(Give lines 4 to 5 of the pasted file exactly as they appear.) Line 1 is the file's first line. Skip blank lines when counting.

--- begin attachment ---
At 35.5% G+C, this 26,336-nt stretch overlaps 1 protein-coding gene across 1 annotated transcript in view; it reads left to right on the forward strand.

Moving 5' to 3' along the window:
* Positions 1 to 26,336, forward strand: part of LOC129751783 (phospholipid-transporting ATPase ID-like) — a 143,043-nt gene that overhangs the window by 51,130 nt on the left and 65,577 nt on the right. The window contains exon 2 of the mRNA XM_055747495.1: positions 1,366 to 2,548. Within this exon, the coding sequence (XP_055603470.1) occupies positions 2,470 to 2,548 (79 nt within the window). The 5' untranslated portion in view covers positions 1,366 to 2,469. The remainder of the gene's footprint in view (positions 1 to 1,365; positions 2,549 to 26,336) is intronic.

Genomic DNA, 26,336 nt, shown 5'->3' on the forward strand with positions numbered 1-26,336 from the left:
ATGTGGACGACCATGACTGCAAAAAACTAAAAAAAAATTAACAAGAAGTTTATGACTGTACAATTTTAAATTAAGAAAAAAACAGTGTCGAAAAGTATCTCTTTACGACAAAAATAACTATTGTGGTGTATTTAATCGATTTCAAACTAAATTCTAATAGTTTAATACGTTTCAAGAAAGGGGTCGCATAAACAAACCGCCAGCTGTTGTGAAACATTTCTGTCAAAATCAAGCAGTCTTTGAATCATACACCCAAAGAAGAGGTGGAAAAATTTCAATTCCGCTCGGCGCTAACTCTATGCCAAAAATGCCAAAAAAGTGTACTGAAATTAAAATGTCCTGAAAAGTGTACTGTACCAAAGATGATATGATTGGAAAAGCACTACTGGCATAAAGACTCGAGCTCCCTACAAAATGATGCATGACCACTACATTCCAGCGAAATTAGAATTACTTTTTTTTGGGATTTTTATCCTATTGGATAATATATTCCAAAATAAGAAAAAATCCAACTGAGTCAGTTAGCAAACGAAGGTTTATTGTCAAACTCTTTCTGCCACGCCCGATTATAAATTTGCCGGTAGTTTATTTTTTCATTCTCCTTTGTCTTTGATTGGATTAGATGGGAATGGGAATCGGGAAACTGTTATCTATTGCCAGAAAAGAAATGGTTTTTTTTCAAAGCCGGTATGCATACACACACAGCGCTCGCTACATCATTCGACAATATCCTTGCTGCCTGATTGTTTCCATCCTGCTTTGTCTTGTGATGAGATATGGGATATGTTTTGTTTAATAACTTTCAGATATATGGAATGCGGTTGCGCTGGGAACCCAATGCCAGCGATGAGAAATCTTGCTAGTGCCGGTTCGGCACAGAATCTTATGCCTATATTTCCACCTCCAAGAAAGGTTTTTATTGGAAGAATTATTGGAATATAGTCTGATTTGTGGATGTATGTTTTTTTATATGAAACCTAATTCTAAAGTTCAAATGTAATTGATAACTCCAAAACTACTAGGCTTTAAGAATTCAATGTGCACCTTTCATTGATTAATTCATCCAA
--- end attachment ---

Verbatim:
Genomic DNA, 26,336 nt, shown 5'->3' on the forward strand with positions numbered 1-26,336 from the left:
ATGTGGACGACCATGACTGCAAAAAACTAAAAAAAAATTAACAAGAAGTTTATGACTGTACAATTTTAAATTAAGAAAAAAACAGTGTCGAAAAGTATCTCTTTACGACAAAAATAACTATTGTGGTGTATTTAATCGATTTCAAACTAAATTCTAATAGTTTAATACGTTTCAAGAAAGGGGTCGCATAAACAAACCGCCAGCTGTTGTGAAACATTTCTGTCAAAATCAAGCAGTCTTTGAATCATACACCCAAAGAAGAGGTGGAAAAATTTCAATTCCGCTCGGCGCTAACTCTATGCCAAAAATGCCAAAAAAGTGTACTGAAATTAAAATGTCCTGAAAAGTGTACTGTACCAAAGATGATATGATTGGAAAAGCACTACTGGCATAAAGACTCGAGCTCCCTACAAAATGATGCATGACCACTACATTCCAGCGAAATTAGAATTACTTTTTTTTGGGATTTTTATCCTATTGGATAATATATTCCAAAATAAGAAAAAATCCAACTGAGTCAGTTAGCAAACGAAGGTTTATTGTCAAACTCTTTCTGCCACGCCCGATTATAAATTTGCCGGTAGTTTATTTTTTCATTCTCCTTTGTCTTTGATTGGATTAGATGGGAATGGGAATCGGGAAACTGTTATCTATTGCCAGAAAAGAAATGGTTTTTTTTCAAAGCCGGTATGCATACACACACAGCGCTCGCTACATCATTCGACAATATCCTTGCTGCCTGATTGTTTCCATCCTGCTTTGTCTTGTGATGAGATATGGGATATGTTTTGTTTAATAACTTTCAGATATATGGAATGCGGTTGCGCTGGGAACCCAATGCCAGCGATGAGAAATCTTGCTAGTGCCGGTTCGGCACAGAATCTTATGCCTATATTTCCACCTCCAAGAAAGGTTTTTATTGGAAGAATTATTGGAATATAGTCTGATTTGTGGATGTATGTTTTTTTATATGAAACCTAATTCTAAAGTTCAAATGTAATTGATAACTCCAAAACTACTAGGCTTTAAGAATTCAATGTGCACCTTTCATTGATTAATTCATCCAA